As with any relationship, quality is in the nuances. Keep the lines of communication open. My best advice is to find a delicate balance between honoring the client's vision and applying your narrative and technical craft to make the work the best it can be. It’s not your work. The best work for hire professionals can match a client’s voice when called on to fill gaps, provide bridges when scenes, paragraphs, etc. are moved, and, in the case of ghost writing, to speak with them and learn their vocabulary and syntax enough to match them. My background as an actor has helped me immensely here.
Pick your battles. Know when to let things go. All you can do is advise and inform. Sometimes you need to negotiate. Leadership expert Clint Sidle’s 90/10 rule is our guide. Ninety percent of the time, let the client have their way, which gives you ten percent where you can ask for their trust and confidence in your choices. As you would in a critique group or classroom, be sure to have solid evidence and examples ready to make your case.
As a Creative, you know how precious our work can be. That will lead to the empathy that will ensure success in this part of the work.
As you progress with work for hire projects, the 3 Cs become increasingly important. The contract should encapsulate all of the things I’ve discussed: expectations, timelines, responsibilities of both parties and, of course, the second and third Cs: compensation and credit.
I have a tiered payment schedule for work for hire projects. Brushing up the text or doing a brief assessment are at the low end. Ghost-writing is the most expensive. You can easily research different markets to get an idea of what you should charge.
You should also specify in the contract how you get paid and how often. I don’t charge until I’ve done some work. Some work for hire professionals ask for a portion of payment up front. And many of my clients offer, so if that’s something you want to do, it’s not unreasonable. Most of my clients are repeat customers or referrals, so there’s less risk.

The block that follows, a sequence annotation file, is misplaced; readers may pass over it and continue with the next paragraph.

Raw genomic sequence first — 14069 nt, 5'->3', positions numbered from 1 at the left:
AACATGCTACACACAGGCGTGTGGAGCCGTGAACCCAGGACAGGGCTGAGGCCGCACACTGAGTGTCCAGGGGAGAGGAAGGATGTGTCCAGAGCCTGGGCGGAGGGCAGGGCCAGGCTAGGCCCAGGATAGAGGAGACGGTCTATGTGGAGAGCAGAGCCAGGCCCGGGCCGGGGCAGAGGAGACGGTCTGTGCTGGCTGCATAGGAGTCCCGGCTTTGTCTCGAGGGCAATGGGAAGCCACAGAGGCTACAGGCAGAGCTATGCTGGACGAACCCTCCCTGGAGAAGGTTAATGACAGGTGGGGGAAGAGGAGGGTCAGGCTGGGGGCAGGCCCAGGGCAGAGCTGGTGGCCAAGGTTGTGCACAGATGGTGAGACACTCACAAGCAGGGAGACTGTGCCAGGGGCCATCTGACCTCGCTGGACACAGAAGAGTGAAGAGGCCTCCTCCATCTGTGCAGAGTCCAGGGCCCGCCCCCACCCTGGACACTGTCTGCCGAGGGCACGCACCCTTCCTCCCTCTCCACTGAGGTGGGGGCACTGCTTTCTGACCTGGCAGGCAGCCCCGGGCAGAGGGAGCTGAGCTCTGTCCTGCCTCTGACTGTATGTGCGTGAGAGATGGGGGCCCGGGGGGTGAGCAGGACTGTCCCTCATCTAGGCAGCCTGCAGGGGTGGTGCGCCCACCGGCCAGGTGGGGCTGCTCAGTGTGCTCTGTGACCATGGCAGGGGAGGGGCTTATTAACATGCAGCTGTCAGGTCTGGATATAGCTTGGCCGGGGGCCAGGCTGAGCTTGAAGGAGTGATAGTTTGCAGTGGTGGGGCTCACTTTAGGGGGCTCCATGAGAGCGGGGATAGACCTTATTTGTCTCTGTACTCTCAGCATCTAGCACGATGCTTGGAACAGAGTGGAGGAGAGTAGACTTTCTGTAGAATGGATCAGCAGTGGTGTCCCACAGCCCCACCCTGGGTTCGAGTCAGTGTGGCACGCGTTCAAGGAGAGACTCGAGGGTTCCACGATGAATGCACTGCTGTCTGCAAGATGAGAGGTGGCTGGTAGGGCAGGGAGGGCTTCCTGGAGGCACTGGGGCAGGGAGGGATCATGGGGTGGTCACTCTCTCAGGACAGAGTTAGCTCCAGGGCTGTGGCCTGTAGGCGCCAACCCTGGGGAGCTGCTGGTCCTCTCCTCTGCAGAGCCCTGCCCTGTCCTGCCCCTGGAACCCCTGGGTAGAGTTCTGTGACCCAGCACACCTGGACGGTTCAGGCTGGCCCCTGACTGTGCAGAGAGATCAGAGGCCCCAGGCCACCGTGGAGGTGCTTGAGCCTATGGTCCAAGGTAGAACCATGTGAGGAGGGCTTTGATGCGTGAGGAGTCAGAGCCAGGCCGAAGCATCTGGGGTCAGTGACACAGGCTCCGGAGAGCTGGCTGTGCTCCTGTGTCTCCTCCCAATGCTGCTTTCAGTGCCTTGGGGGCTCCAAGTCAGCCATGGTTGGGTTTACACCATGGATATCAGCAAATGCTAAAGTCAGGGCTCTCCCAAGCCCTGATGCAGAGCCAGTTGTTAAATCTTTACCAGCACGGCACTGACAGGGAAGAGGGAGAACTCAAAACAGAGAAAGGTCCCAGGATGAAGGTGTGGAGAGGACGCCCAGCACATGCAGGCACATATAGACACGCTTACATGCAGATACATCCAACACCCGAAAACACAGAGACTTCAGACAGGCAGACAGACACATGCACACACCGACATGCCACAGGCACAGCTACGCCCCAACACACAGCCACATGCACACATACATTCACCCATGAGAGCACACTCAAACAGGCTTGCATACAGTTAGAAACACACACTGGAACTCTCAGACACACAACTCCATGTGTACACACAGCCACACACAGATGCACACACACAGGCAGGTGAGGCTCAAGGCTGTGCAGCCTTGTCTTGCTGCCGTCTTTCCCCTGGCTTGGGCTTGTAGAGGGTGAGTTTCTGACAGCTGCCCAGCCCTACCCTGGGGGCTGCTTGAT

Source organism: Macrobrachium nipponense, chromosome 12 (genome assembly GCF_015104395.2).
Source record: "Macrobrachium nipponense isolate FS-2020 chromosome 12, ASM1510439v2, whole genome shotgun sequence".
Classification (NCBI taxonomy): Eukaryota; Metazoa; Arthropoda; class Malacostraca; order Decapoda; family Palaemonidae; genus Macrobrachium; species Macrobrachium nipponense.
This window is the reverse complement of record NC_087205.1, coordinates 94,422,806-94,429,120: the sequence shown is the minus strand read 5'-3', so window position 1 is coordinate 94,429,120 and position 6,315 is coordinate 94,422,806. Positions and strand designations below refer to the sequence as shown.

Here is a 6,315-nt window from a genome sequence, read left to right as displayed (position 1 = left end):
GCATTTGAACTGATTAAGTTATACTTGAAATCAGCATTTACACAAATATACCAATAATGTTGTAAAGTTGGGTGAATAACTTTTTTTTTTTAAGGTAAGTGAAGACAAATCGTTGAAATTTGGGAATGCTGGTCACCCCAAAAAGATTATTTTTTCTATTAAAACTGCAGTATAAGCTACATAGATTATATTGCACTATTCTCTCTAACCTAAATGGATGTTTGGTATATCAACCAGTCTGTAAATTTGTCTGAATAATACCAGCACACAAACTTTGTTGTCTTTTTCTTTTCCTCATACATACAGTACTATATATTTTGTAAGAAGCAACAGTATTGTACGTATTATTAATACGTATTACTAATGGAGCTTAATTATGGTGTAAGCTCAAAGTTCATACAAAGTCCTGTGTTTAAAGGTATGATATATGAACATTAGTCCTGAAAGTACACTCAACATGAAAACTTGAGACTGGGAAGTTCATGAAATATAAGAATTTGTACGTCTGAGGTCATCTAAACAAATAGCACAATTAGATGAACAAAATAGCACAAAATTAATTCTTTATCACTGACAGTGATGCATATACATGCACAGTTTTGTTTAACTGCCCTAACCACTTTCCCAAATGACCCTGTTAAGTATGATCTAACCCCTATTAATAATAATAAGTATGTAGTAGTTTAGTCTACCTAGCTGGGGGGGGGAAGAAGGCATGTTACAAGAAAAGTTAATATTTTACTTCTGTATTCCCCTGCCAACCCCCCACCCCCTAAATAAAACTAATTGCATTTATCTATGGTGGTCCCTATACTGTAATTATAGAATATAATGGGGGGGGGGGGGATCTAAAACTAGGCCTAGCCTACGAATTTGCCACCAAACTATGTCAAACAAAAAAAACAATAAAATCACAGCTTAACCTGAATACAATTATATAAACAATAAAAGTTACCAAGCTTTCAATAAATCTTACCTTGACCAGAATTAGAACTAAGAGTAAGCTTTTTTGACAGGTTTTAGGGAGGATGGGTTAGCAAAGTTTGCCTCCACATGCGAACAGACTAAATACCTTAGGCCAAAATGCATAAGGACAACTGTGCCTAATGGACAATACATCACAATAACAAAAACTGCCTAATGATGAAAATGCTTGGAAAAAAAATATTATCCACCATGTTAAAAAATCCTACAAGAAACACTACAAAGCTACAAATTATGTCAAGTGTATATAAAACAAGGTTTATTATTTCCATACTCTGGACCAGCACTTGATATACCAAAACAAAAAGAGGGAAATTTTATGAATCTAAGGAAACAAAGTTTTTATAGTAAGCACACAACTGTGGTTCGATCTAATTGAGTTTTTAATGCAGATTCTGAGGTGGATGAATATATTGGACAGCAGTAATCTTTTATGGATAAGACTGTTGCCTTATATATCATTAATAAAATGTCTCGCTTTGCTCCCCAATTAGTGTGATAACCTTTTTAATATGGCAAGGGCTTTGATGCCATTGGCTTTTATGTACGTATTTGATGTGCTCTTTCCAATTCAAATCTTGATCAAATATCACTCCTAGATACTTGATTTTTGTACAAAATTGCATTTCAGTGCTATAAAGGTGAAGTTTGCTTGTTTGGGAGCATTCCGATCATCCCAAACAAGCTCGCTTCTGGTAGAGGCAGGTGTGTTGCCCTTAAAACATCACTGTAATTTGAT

Last is credit. There are times when, in addition to the contract, there’s a non-disclosure agreement (NDA). So we’re back to the quote that started us off. If you want the credit, work for hire might not be for you. But, if a project finds success, and you were a part of it, you can talk in generalities on your resume and in your advertising. You just can’t name names and be specific.
The takeaway is that you must honor the contract and, if applicable, the NDA.
Do you need the credit? Or is expanded opportunity enough? Believe me—they go hand in hand. Work for hire has broadened my network and led to contracts for my own projects. It’s no small thing to be toiling away on your own work while getting emails and phone calls about high-level meetings with production companies, publishers, and agents your clients are having because of the improvements you brought to their projects. Because of my willingness to explore new areas through work for hire I have done everything from design Escape Rooms to ghost-write books.
My first blog article for Stage 32, which led to a commission to write for a screenwriting magazine, was on applying screenwriting skills to Escape Room narratives. Two years later, the proof of the good sense in doing work for hire and expanding your creative horizons is in the additions to the credits on my resume and the (non)credits I have benefited from financially and in my skill level as a Creative.
After 25 years in the theatre as a playwright, actor, director, and teacher I have spent the past 5 years putting my focus on screenwriting, developing an audio drama series, writing storylines and designing puzzles for immersive theatre-based Escape Rooms, and creating Historical Education programming with a focus on the Golden Age of Piracy and the lives of Che Guevara and Allen Ginsberg. I am the Artistic Director of Seven Stories Theatre Company and Creative director of New Mystics Enterprises, a multimedia production company. I am also the author of three novels, 5 nonfiction books, and 17 produced plays.